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Types of Immunity:
Natural or Innate Immunity: The natural or innate immunity that enables an individual to resist the disease, to which the particular species is immuned.
e.g. Plant diseases do not affect animals.
Acquired or Specific Immunity: The resistance against some infectious diseases developed by an individual during lifetime on exposure to the infections is called acquired or specific immunity.
The acquired or specific immunity is of two kinds – active acquired immunity and passive acquired immunity.
Active acquired immunity: This kind of immunity is developed by our body, during the first infection of any pathogen. The antibodies produced in the blood stays for a long period and kills the similar pathogens whenever they enter the body. If the antibody production is stimulated naturally, after recovery from a disease, it is called Natural Active Acquired Immunity.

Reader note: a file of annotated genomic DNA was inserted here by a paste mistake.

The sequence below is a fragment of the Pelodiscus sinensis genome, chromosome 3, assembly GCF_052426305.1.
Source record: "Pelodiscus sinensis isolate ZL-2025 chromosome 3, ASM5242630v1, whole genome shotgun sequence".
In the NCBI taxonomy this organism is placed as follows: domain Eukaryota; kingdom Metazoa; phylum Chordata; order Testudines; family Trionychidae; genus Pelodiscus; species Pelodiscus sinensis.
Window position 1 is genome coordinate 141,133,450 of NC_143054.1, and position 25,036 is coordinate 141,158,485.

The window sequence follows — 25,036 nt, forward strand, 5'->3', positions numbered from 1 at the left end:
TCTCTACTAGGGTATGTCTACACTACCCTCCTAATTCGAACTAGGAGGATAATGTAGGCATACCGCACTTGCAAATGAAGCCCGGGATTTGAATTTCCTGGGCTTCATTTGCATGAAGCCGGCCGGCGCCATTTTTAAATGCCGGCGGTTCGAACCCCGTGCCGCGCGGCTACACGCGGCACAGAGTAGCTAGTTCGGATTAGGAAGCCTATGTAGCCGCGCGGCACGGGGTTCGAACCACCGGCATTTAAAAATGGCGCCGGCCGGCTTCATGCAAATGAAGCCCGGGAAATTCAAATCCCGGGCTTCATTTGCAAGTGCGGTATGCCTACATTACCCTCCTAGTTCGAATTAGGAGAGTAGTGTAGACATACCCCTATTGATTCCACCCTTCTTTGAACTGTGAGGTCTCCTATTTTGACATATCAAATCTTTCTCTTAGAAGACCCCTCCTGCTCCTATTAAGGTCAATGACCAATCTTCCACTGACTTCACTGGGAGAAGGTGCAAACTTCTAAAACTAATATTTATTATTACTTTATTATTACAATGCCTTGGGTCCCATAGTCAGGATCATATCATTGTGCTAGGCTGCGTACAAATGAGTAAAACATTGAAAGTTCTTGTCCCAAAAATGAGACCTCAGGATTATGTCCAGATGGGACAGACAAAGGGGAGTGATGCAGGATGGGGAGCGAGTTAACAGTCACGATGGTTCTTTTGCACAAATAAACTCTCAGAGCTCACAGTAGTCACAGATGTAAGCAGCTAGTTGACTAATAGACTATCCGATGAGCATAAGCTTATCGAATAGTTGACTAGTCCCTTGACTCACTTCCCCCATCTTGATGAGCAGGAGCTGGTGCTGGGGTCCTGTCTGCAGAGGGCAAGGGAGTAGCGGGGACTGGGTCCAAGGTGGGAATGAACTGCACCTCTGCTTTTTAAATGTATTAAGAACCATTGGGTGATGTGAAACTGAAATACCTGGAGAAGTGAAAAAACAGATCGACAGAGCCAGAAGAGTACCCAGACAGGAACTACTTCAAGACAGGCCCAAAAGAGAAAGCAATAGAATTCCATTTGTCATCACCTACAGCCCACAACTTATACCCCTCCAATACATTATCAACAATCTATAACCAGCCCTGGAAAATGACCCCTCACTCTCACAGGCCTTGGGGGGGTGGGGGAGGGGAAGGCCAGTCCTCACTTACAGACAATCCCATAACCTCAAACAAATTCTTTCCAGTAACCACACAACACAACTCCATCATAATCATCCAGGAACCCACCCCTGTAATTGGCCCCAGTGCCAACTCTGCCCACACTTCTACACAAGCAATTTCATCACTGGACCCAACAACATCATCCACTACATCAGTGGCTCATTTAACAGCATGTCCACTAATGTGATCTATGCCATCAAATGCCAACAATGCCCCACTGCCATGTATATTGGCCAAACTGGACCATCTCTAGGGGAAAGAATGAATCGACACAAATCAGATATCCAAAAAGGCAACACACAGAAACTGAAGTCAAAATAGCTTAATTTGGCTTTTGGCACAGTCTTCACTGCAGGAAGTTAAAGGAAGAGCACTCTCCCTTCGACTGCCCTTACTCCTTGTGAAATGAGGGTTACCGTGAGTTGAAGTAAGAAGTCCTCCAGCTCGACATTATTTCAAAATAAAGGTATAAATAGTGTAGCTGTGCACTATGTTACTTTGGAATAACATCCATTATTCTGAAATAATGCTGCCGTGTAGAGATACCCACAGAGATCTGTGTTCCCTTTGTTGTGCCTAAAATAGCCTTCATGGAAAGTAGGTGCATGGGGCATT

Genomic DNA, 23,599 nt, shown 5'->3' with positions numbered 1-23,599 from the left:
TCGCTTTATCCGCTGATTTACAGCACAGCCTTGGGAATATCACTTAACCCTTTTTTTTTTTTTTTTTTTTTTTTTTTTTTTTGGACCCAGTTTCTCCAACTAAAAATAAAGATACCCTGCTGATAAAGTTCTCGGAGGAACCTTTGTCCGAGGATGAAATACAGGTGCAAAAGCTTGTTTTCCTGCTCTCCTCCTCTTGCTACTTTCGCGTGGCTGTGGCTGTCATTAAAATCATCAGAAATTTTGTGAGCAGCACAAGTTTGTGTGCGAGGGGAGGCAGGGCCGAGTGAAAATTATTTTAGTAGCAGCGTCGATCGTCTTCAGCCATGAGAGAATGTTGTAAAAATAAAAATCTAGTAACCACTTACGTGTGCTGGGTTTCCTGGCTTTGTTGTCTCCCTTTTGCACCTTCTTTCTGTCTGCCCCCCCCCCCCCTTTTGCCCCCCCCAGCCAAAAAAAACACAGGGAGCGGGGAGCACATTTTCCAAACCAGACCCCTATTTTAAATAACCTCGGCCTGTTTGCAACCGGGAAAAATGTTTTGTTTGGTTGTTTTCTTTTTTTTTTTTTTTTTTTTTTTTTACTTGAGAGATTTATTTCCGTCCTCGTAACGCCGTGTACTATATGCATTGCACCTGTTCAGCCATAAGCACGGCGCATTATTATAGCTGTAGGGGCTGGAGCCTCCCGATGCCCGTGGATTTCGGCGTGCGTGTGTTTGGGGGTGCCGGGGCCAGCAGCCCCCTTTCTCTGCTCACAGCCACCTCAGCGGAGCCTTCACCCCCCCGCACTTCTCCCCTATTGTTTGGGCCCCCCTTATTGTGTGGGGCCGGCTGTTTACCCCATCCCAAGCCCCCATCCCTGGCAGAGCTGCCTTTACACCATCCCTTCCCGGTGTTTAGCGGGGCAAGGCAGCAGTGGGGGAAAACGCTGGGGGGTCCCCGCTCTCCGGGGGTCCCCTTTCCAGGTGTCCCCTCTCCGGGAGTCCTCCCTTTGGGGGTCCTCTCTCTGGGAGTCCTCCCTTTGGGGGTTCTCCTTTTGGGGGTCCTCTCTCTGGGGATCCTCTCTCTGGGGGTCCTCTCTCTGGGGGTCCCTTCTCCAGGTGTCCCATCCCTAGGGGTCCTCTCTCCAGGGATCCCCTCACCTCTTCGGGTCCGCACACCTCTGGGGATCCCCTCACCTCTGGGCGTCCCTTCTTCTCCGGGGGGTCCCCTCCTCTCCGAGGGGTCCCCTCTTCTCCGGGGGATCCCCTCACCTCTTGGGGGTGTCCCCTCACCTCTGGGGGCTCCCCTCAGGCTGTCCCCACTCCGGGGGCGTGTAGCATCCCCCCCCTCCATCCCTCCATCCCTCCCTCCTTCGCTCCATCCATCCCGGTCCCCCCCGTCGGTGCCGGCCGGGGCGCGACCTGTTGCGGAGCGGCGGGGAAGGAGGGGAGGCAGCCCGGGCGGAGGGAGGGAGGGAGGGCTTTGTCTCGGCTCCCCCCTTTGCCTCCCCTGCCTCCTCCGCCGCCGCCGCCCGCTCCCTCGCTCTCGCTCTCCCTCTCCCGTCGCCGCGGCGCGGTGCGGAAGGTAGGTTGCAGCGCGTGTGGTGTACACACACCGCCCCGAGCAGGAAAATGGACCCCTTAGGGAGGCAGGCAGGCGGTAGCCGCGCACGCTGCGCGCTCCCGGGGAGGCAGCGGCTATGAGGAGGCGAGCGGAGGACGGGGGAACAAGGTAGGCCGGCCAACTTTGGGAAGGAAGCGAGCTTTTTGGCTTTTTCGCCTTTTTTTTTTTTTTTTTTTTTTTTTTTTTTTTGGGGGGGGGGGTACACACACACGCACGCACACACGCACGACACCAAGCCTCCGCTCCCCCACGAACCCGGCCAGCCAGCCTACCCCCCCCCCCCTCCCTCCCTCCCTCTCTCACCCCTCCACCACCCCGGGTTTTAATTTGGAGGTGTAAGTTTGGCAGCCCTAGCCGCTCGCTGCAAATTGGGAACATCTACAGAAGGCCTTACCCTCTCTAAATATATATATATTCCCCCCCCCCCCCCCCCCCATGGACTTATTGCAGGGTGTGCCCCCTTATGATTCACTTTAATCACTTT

If the antibody synthesis is stimulated by application of vaccines or any other man made methods, the immunity gained is called Artificial Active Acquired Immunity.
E.g. The polio drops and triple antigen injected into the child in the immunisation programme.
Passive Acquired Immunity: In this type of immunity, a readymade antibody is introduced from outside instead of stimulating the body to produce antibody with antigenic stimulus.